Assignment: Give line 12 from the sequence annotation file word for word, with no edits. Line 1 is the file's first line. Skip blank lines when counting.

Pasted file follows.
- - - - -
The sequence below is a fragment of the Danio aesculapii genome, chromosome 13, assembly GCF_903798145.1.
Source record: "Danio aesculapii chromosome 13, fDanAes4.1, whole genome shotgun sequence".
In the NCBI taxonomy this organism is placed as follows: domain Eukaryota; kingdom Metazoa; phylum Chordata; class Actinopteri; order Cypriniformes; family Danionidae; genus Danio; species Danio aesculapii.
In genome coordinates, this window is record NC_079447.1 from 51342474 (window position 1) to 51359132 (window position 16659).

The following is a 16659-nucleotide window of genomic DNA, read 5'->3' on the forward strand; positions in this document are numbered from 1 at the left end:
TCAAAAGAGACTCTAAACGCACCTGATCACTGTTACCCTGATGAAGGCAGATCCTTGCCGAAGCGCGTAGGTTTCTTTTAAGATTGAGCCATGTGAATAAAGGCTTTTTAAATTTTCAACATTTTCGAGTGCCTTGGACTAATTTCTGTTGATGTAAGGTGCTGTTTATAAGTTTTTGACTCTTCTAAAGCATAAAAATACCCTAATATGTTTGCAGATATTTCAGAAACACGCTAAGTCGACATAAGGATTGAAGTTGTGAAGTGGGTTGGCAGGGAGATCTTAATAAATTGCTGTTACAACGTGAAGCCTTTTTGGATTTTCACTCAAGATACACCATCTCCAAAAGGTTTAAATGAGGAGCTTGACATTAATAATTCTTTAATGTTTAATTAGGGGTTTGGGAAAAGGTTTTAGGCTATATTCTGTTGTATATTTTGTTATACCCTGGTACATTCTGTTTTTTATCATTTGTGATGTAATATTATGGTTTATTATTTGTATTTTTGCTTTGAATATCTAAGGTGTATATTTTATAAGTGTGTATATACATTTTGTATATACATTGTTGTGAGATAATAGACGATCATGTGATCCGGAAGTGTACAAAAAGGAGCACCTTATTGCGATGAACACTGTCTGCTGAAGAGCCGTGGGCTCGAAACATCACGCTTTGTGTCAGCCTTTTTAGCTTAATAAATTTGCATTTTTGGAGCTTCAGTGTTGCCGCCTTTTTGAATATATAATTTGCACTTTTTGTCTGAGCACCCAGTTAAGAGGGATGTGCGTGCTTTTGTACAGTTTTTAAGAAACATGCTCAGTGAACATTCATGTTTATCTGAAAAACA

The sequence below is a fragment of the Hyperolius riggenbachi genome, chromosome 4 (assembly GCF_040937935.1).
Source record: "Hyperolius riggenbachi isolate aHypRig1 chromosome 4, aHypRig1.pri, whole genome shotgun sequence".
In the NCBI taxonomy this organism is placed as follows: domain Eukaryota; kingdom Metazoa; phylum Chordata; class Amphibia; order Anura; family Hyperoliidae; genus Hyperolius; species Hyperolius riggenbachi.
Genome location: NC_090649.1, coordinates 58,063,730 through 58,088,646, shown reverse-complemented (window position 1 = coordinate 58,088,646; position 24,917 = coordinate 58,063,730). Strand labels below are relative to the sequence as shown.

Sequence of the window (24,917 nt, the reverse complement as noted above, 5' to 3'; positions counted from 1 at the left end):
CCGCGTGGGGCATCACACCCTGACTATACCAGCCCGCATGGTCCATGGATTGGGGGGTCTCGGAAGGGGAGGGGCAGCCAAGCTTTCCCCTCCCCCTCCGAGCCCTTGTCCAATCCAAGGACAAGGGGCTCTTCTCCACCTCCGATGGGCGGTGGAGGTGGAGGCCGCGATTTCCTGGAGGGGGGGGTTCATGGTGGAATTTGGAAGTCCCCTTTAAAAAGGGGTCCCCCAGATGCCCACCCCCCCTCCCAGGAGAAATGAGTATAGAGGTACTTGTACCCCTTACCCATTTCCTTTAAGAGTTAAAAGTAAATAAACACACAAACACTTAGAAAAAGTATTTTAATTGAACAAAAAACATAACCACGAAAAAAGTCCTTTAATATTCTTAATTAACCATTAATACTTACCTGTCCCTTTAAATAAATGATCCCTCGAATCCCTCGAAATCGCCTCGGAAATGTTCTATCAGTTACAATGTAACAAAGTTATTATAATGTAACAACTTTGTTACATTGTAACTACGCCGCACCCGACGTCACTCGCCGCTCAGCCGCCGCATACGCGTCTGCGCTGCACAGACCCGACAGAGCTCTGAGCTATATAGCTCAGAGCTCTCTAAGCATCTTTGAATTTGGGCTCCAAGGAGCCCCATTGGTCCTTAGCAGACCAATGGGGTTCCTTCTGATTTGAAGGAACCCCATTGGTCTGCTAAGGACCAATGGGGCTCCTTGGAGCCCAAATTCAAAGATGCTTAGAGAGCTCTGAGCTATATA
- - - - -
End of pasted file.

CCGCGTGGGGCATCACACCCTGACTATACCAGCCCGCATGGTCCATGGATTGGGGGGTCTCGGAAGGGGAGGGGCAGCCAAGCTTTCCCCTCCCCCTCCGAGCCCTTGTCCAATCCAAGGACAAGGGGCTCTTCTCCACCTCCGATGGGCGGTGGAGGTGGAGGCCGCGATTTCCTGGAGGGGGGGGTTCATGGTGGAATTTGGAAGTCCCCTTTAAAAAGGGGTCCCCCAGATGCCCACCCCCCCTCCCAGGAGAAATGAGTATAGAGGTACTTGTACCCCTTACCCATTTCCTTTAAGAGTTAAAAGTAAATAAACACACAAACACTTAGAAAAAGTATTTTAATTGAACAAAAAACATAACCACGAAAAAAGTCCTTTAATATTCTTAATTAACCATTAATACTTACCTGTCCCTTTAAATAAATGATCCCTCGAATCCCTCGAAATCGCCTCGGAAATGTTCTATCAGTTACAATGTAACAAAGTTATTATAATGTAACAACTTTGTTACATTGTAACTACGCCGCACCCGACGTCACTCGCCGCTCAGCCGCCGCATACGCGTCTGCGCTGCACAGACCCGACAGAGCTCTGAGCTATATAGCTCAGAGCTCTCTAAGCATCTTTGAATTTGGGCTCCAAGGAGCCCCATTGGTCCTTAGCAGACCAATGGGGTTCCTTCTGATTTGAAGGAACCCCATTGGTCTGCTAAGGACCAATGGGGCTCCTTGGAGCCCAAATTCAAAGATGCTTAGAGAGCTCTGAGCTATATA